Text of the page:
Scotland's First Minister revealed her dismay after Rishi Sunak's flagship statement failed to increase public-sector pay for many workers.
Mr Sunak defended the announcement of an effective pay freeze for an estimated 1.3 million staff as he said there was "disparity" between the public and private sectors going into the coronavirus crisis.
The Chancellor claimed the "pay premium" enjoyed by those working in the public sector had "certainly widened" in the past six months.
Emergency measures brought in to deal with the impact of the coronavirus crisis mean the UK Government will borrow £394 billion this year - which amounts to 19 per cent of gross domestic product (GDP) - a measure of the size of the economy - the highest recorded in peacetime.
Ms Sturgeon, speaking at First Minister's Questions in the Scottish Parliament on Thursday, said she welcomed many of the measures introduced by the Chancellor as part of the response to Covid-19.
She said she also understood "how difficult it is for the UK Government to balance the financial challenges and fiscal challenges right now, as it is for all governments".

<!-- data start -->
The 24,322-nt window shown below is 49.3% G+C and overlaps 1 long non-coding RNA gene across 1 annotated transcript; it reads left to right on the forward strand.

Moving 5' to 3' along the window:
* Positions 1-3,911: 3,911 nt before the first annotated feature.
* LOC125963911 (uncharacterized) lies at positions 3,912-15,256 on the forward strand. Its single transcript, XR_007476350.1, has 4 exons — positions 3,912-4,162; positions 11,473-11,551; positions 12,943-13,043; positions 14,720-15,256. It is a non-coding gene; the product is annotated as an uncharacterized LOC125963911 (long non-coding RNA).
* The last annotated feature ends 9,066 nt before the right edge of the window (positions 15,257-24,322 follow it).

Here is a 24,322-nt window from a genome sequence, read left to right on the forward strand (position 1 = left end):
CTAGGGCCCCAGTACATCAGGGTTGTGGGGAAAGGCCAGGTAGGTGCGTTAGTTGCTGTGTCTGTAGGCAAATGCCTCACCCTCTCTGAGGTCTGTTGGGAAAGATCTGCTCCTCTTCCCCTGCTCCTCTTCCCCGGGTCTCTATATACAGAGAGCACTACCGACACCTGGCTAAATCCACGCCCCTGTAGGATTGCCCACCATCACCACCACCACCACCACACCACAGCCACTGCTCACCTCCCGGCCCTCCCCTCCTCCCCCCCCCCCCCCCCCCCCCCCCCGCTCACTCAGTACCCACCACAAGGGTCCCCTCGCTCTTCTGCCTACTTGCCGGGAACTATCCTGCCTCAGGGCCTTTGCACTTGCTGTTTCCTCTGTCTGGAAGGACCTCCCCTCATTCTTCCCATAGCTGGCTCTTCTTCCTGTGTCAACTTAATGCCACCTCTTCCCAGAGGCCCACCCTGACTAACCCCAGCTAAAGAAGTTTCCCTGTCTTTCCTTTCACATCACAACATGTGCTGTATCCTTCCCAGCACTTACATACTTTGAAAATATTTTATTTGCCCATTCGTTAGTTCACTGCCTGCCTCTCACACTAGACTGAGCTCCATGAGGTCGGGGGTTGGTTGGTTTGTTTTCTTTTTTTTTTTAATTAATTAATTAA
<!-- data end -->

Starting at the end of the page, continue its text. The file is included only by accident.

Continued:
But she raised concerns about measures in the Spending Review, saying: "As we come out of this pandemic and start to rebuild we cannot have the natural Tory instinct of allowing the burden of that financially to fall on those who can least afford it.
"I think many aspects of the Chancellor's statement yesterday seem to herald a new age of austerity for public-sector workers, for low-income people and for those already living in poverty."
In that situation she said the Scottish Parliament "has to stand up firmly against that and on the side of those who need us most".
SNP MSP and former Scottish Government minister Shona Robison complained that scrapping the proposed increase in the national minimum wage and the failure to extend the £20 increase in Universal Credit payments will "leave many Scottish families struggling to feed and clothe their children".
The UK's annual aid spend from 2021 is expected to be £10bn once the temporary cut is imposed - compared to the previous figure of £15bn.